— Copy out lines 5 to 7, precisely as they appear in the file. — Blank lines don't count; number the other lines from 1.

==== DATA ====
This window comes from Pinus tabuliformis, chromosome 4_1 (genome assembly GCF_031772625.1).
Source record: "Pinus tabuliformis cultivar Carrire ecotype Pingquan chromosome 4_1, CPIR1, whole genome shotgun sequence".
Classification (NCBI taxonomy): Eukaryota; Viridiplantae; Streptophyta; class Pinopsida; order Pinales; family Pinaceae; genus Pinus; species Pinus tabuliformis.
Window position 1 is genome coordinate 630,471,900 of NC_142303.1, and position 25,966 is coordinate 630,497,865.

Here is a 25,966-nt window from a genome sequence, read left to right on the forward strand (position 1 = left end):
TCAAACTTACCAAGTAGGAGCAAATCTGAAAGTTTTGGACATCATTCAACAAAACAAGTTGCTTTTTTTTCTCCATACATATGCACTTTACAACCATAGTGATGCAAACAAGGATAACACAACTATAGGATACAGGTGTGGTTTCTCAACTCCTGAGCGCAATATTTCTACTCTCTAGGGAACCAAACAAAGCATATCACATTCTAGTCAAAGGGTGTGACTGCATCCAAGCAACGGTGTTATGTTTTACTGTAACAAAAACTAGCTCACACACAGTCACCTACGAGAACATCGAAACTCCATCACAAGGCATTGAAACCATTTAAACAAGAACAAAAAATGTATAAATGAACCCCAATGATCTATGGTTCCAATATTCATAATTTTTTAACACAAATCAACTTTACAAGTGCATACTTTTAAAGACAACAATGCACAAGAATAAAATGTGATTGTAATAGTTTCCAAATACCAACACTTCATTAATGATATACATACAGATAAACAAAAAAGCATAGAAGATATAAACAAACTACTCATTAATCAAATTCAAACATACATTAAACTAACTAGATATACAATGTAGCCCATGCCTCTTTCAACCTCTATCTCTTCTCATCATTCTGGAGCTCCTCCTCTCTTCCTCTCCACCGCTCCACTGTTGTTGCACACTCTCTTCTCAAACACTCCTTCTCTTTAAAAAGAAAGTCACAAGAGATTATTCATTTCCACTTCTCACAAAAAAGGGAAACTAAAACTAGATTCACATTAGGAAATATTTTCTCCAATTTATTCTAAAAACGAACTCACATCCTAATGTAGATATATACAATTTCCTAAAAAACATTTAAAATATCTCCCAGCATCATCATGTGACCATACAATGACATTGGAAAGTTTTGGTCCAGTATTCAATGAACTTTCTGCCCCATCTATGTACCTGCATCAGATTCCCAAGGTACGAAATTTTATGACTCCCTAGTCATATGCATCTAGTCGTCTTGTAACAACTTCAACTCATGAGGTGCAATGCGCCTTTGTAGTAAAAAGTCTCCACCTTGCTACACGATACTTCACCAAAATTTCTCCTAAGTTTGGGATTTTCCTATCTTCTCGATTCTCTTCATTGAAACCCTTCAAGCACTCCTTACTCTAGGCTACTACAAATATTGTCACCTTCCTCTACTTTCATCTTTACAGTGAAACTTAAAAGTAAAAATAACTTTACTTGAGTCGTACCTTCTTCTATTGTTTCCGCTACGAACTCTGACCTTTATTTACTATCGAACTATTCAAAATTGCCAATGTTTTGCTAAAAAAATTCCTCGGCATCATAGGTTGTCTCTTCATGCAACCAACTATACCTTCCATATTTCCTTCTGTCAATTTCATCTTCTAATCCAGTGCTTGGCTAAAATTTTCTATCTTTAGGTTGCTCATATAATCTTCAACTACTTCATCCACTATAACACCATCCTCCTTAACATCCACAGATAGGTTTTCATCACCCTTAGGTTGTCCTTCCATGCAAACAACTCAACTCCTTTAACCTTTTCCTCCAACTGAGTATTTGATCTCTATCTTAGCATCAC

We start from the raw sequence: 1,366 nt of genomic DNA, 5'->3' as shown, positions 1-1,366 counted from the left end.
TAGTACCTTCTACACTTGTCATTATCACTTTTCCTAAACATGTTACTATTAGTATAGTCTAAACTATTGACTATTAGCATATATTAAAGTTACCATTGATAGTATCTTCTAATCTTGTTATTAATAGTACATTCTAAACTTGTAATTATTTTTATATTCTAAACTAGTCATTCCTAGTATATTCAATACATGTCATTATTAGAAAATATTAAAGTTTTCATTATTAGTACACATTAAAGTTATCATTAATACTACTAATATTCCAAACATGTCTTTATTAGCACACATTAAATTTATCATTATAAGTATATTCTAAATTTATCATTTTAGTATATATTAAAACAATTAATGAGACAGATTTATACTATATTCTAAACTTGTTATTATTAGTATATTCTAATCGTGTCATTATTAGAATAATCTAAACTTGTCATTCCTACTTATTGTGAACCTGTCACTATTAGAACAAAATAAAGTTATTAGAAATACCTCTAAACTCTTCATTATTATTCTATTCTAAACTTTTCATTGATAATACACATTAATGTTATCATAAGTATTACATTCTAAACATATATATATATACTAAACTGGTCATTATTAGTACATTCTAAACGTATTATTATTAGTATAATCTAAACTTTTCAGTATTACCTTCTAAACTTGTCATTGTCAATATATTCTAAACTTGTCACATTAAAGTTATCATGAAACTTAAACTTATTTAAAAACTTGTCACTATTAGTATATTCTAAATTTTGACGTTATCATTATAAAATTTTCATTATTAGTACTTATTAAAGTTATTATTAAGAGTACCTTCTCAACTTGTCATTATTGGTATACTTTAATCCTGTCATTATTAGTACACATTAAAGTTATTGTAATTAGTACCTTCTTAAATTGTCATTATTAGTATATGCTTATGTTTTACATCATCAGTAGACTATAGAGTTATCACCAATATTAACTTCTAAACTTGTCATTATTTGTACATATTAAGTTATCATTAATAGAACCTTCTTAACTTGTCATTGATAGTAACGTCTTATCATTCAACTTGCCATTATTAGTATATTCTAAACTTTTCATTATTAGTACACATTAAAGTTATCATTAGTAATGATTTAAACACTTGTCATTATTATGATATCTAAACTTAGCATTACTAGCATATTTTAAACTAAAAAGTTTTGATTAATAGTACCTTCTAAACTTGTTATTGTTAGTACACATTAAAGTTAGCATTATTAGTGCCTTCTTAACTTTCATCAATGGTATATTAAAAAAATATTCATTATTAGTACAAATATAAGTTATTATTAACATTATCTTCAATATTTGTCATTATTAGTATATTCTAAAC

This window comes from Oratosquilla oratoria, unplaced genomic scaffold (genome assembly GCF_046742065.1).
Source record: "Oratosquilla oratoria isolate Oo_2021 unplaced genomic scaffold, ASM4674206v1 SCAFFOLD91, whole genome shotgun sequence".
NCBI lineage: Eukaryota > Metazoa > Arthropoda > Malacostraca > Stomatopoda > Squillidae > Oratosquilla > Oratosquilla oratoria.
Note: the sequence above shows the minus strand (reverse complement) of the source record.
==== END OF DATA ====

Here is a 25,966-nt window from a genome sequence, read left to right on the forward strand (position 1 = left end):
TCAAACTTACCAAGTAGGAGCAAATCTGAAAGTTTTGGACATCATTCAACAAAACAAGTTGCTTTTTTTTCTCCATACATATGCACTTTACAACCATAGTGATGCAAACAAGGATAACACAACTATAGGATACAGGTGTGGTTTCTCAACTCCTGAGCGCAATATTTCTACTCTCTAGGGAACCAAACAAAGCATATCACATTCTAGTCAAAGGGTGTGACTGCATCCAAGCAACGGTGTTATGTTTTACTGTAACAAAAACTAGCTCACACACAGTCACCTACGAGAACATCGAAACTCCATCACAAGGCATTGAAACCATTTAAACAAGAACAAAAAATGTATAAATGAACCCCAATGATCTATGGTTCCAATATTCATAATTTTTTAACACAAATCAACTTTACAAGTGCATACTTTTAAAGACAACAATGCACAAGAATAAAATGTGATTGTAATAGTTTCCAAATACCAACACTTCATTAATGATATACATACAGATAAACAAAAAAGCATAGAAGATATAAACAAACTACTCATTAATCAAATTCAAACATACATTAAACTAACTAGATATACAATGTAGCCCATGCCTCTTTCAACCTCTATCTCTTCTCATCATTCTGGAGCTCCTCCTCTCTTCCTCTCCACCGCTCCACTGTTGTTGCACACTCTCTTCTCAAACACTCCTTCTCTTTAAAAAGAAAGTCACAAGAGATTATTCATTTCCACTTCTCACAAAAAAGGGAAACTAAAACTAGATTCACATTAGGAAATATTTTCTCCAATTTATTCTAAAAACGAACTCACATCCTAATGTAGATATATACAATTTCCTAAAAAACATTTAAAATATCTCCCAGCATCATCATGTGACCATACAATGACATTGGAAAGTTTTGGTCCAGTATTCAATGAACTTTCTGCCCCATCTATGTACCTGCATCAGATTCCCAAGGTACGAAATTTTATGACTCCCTAGTCATATGCATCTAGTCGTCTTGTAACAACTTCAACTCATGAGGTGCAATGCGCCTTTGTAGTAAAAAGTCTCCACCTTGCTACACGATACTTCACCAAAATTTCTCCTAAGTTTGGGATTTTCCTATCTTCTCGATTCTCTTCATTGAAACCCTTCAAGCACTCCTTACTCTAGGCTACTACAAATATTGTCACCTTCCTCTACTTTCATCTTTACAGTGAAACTTAAAAGTAAAAATAACTTTACTTGAGTCGTACCTTCTTCTATTGTTTCCGCTACGAACTCTGACCTTTATTTACTATCGAACTATTCAAAATTGCCAATGTTTTGCTAAAAAAATTCCTCGGCATCATAGGTTGTCTCTTCATGCAACCAACTATACCTTCCATATTTCCTTCTGTCAATTTCATCTTCTAATCCAGTGCTTGGCTAAAATTTTCTATCTTTAGGTTGCTCATATAATCTTCAACTACTTCATCCACTATAACACCATCCTCCTTAACATCCACAGATAGGTTTTCATCACCCTTAGGTTGTCCTTCCATGCAAACAACTCAACTCCTTTAACCTTTTCCTCCAACTGAGTATTTGATCTCTATCTTAGCATCAC

We start from the raw sequence: 1,366 nt of genomic DNA, 5'->3' as shown, positions 1-1,366 counted from the left end.